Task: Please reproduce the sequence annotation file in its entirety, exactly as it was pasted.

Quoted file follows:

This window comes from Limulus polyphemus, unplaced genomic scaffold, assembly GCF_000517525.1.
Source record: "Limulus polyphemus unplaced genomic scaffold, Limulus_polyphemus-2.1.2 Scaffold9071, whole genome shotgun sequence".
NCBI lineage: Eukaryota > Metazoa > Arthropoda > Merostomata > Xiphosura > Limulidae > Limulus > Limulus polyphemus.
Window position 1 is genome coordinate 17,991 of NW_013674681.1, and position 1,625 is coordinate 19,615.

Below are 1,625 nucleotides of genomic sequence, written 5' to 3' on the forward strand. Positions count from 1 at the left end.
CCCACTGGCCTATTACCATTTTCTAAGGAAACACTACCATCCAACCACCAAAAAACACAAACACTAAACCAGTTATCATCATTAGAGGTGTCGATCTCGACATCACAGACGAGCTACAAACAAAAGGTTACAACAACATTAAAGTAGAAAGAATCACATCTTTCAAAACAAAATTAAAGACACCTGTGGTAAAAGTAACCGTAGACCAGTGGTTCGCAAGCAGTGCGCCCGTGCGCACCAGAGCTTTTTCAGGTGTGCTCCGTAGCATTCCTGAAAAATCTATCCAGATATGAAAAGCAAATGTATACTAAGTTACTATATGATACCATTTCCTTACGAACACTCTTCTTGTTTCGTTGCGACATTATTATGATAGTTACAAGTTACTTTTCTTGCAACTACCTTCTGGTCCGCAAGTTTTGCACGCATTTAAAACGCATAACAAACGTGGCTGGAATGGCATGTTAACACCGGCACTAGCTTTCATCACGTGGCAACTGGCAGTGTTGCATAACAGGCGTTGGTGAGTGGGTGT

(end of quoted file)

This window comes from Limulus polyphemus, unplaced genomic scaffold, assembly GCF_000517525.1.
Source record: "Limulus polyphemus unplaced genomic scaffold, Limulus_polyphemus-2.1.2 Scaffold9071, whole genome shotgun sequence".
NCBI lineage: Eukaryota > Metazoa > Arthropoda > Merostomata > Xiphosura > Limulidae > Limulus > Limulus polyphemus.
Window position 1 is genome coordinate 17,991 of NW_013674681.1, and position 1,625 is coordinate 19,615.

Below are 1,625 nucleotides of genomic sequence, written 5' to 3' on the forward strand. Positions count from 1 at the left end.
CCCACTGGCCTATTACCATTTTCTAAGGAAACACTACCATCCAACCACCAAAAAACACAAACACTAAACCAGTTATCATCATTAGAGGTGTCGATCTCGACATCACAGACGAGCTACAAACAAAAGGTTACAACAACATTAAAGTAGAAAGAATCACATCTTTCAAAACAAAATTAAAGACACCTGTGGTAAAAGTAACCGTAGACCAGTGGTTCGCAAGCAGTGCGCCCGTGCGCACCAGAGCTTTTTCAGGTGTGCTCCGTAGCATTCCTGAAAAATCTATCCAGATATGAAAAGCAAATGTATACTAAGTTACTATATGATACCATTTCCTTACGAACACTCTTCTTGTTTCGTTGCGACATTATTATGATAGTTACAAGTTACTTTTCTTGCAACTACCTTCTGGTCCGCAAGTTTTGCACGCATTTAAAACGCATAACAAACGTGGCTGGAATGGCATGTTAACACCGGCACTAGCTTTCATCACGTGGCAACTGGCAGTGTTGCATAACAGGCGTTGGTGAGTGGGTGT